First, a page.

I didn't recognise Pinter in the painting, but I knew the net he was batting in instantly; it's as familiar to me as any house I've ever lived in. It's Gover's Cricket School, Wandsworth, and what's more, the stumps in the portrait are the wrong colour - they were grey not brown.
Seeing that thick canvas net again brought everything about the place back. The stairs were so narrow you had to take your bag up longways. They opened out onto a snooker room and a small bar, both dimly, effortfully lit by yellowing bulbs, the changing rooms tucked behind, smelling of leather and Deep Heat. Entry to the nets was up another thin, dark corridor, a walk you'd make for the first time with plenty of butterflies in the stomach, for the four narrow lanes behind the canvas doorway had hosted - and still did - some of the greatest players in the game, from Andy Sandham and Alf Gover, who'd founded the school, to Viv Richards, Andy Roberts, Barry Richards, Garry Sobers, Frank Tyson, Ian Bishop; even, way after I'd last left the place, Brian Lara.
The nets themselves were no more than 18 yards long. Bowlers might get five strides in if they were lucky. The building was an old garage with no electricity supply, lit with gas lamps that smelled damp and eggy, especially first thing in the morning. There was no heating. The temperature lifted only incrementally. The mats were made of some indeterminate kind of vinyl of the sort I've not seen before or since, but they were quick and true. The ball could thud into the canvas behind with the sound of a carpet being beaten. The place was steeped in cricket, it surrounded you, almost holy.
Amongst it all was Alf himself, in his seventies by then. I must have seen him hundreds of times and he was always dressed identically: immaculate cream flannels, a white cravat under his stiff collar, hair swept nobly back and, most impressively, his England sweater, three lions in its centre, now so long it almost reached his knees. Sometimes, in his office, which was behind the snooker room, he would wear a blue England blazer, too.
It was tradition that anyone's first lesson at the school would be with Alf, and occasionally after that too. Being young and full of piss and vinegar, I didn't really like 'getting Alf' as it was known. He bowled little round-arm dobbers, and often called the ball he was going to bowl: 'one to drive...' It all seemed so... gentle.
What I know now of course is that the arm was round from an epic career of 1,555 first class wickets at 23.63. I wish I'd relished it more, enjoyed the moment more, but I didn't. I didn't like 'getting Alf'.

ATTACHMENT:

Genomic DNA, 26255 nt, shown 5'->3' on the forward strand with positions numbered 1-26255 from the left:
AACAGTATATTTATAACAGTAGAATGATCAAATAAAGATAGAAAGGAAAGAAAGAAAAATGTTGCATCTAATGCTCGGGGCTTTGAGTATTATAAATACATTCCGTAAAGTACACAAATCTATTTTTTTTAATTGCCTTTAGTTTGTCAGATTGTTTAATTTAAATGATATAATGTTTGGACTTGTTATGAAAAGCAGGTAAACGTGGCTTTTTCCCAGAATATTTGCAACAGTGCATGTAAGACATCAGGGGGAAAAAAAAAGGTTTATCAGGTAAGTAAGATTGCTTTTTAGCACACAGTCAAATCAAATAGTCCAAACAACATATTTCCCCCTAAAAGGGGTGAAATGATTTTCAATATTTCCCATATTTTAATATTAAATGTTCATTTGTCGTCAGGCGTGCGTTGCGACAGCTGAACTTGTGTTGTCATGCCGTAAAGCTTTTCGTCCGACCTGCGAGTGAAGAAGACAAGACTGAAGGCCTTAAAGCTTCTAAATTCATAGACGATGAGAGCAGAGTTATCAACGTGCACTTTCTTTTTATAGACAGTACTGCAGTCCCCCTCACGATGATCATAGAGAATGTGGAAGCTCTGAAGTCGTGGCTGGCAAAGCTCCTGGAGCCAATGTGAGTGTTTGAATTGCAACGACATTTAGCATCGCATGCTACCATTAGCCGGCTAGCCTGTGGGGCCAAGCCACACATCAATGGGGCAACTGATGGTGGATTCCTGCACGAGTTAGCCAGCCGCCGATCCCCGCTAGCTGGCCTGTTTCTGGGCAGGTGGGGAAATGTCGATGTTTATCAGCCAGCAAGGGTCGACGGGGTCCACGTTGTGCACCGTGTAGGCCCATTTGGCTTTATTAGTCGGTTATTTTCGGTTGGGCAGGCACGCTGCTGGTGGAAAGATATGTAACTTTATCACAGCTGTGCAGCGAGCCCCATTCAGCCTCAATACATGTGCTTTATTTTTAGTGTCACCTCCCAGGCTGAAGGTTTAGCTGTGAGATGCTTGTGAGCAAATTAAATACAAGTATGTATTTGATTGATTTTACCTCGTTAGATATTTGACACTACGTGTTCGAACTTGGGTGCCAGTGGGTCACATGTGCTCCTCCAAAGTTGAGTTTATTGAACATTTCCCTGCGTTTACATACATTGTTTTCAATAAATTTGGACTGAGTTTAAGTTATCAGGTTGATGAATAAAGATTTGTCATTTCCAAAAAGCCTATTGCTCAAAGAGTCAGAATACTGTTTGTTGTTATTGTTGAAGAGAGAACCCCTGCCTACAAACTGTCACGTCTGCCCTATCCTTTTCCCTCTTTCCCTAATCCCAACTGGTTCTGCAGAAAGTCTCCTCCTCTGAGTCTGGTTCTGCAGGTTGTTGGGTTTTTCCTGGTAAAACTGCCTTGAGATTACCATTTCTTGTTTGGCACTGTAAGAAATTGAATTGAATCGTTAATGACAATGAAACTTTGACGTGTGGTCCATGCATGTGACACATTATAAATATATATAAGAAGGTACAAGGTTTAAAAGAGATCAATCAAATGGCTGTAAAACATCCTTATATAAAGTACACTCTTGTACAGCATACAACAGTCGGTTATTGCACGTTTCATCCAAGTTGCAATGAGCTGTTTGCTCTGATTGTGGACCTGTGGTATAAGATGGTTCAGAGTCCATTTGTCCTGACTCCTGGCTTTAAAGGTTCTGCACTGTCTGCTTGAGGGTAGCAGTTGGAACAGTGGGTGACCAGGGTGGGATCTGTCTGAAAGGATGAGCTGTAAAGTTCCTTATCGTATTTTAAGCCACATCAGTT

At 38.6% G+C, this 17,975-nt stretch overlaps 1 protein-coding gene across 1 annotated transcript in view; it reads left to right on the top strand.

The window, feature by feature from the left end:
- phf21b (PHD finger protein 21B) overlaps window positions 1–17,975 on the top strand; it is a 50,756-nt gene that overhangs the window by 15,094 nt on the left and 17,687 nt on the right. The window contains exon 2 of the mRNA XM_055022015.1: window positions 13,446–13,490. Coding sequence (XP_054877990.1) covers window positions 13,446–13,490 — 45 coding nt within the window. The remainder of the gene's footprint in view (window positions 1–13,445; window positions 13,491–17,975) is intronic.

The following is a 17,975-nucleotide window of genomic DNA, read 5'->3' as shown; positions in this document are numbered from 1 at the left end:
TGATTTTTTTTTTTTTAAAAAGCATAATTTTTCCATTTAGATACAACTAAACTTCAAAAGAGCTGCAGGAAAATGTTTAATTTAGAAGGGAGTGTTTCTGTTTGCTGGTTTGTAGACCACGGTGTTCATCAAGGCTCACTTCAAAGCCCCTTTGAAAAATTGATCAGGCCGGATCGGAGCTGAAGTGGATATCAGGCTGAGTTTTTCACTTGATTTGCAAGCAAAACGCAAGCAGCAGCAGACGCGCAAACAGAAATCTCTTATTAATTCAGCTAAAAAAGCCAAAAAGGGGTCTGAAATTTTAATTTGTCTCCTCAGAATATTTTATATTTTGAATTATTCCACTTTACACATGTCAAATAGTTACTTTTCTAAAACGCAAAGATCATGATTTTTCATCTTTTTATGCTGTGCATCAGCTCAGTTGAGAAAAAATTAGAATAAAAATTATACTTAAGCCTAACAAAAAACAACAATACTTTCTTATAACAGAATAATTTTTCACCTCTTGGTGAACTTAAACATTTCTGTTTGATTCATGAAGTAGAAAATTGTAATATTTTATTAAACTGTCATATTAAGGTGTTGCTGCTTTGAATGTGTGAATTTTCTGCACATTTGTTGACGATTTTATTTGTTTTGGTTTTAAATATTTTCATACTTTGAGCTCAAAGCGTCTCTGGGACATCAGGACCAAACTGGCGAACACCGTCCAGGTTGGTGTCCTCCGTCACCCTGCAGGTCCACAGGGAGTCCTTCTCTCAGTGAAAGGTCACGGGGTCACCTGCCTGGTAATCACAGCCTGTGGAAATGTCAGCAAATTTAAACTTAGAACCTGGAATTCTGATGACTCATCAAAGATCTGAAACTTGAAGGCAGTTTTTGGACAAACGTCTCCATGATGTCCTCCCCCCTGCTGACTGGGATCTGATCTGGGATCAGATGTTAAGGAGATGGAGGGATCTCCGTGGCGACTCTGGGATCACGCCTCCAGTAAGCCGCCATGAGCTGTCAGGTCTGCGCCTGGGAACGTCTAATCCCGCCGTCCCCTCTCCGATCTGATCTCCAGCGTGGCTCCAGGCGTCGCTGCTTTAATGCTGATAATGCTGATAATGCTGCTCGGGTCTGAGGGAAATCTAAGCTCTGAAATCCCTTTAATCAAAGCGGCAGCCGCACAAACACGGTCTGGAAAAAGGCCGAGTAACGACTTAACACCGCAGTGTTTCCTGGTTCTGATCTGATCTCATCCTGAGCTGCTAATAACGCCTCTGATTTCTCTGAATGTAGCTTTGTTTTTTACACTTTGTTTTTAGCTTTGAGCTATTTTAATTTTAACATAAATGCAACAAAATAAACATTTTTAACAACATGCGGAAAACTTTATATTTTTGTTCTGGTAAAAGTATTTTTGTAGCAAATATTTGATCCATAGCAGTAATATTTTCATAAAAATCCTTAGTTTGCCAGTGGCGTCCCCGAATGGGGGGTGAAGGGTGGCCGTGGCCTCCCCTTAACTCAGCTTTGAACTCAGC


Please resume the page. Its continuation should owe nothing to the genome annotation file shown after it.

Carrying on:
My coach for several years was, in complete contrast, an Australian named Jim Cameron. Jim was a buccaneering, quixotic figure, red-headed and bearded, fiery and wise. He'd spent so many hours bowling, he could do almost anything from peppering you with a new ball to all kinds of weird, wristy spins. He was usually in the company of impossibly glamorous women who seemed to be in his thrall and he often looked like he'd been up all night, which he probably had. Jim taught me how to bat, properly bat, and he toughened me up. There were no helmets then, and no health and safety either, not that Jim would have taken much notice of either.
Jim was often behind the bar serving drinks too. All kinds of people met in that bar. I never saw Harold Pinter, but Timothy West, the actor, took his son along; Monty Lynch used the nets in the winter, pounding ball after ball; Jim and the other Australian coaches brought in all sorts, most of whom engaged in long snooker matches on Alf's pay-as-you-go table; Alf would, very occasionally and if the bar was quiet, tell some stories, too. I remember one about the time he was night-watchman at the Oval for Surrey, and somehow - he was a proper number eleven - survived long into the next morning, until his partner walked down the wicket and told him it was about time he got out. His partner was Percy Fender. His captain was Douglas Jardine. Alf once opened the bowling for MCC in India, and, in the grip of the dreaded belly, simply ran past the stumps without delivering the ball, straight up the pavilion steps and into the toilet. 'Lost by a few yards,' he used to say.
I went for probably five or six winters. Everyone could - there was no hierarchy, just the need to go into Alf's office and pay the bill. He'd let anyone he knew hang around and bowl, or just hang around. Every saturday, a guy called Joe would come in for a net. It was usually booked for the end of the day, and I'd often bowl to him, as Jim's arm would be losing its edge. Joe didn't mind. He'd have been drinking brown ale in the bar since lunchtime, so he wasn't that bothered about what came down at him. I used to wonder what Joe was doing at Gover's, why he came; it wasn't until some years later that I realised he was alone and just needed somewhere to go. Gover's was his place.
One winter, my mate Simon, who was one of the coaches by then, discovered it was Joe's birthday, and organised a whip-round. We got him a little trophy of a batsman and had it inscribed, and a silver tankard for his brown ale. After his net, all of the coaches, Alf's son John who ran the shop downstairs, even Alf, fresh from the office, crept into the bar and gave them to him. It was the first time I'd ever seen a man cry.
It was a magical place, one that I miss very much, along with the people. It's an upmarket housing development now. I don't know what happened to Jim Cameron, but I bet it was good, and I'd love to find out. Jim, if you ever see this, buddy...
Alf himself died in 2001, aged 93. Sleep well, and thank you.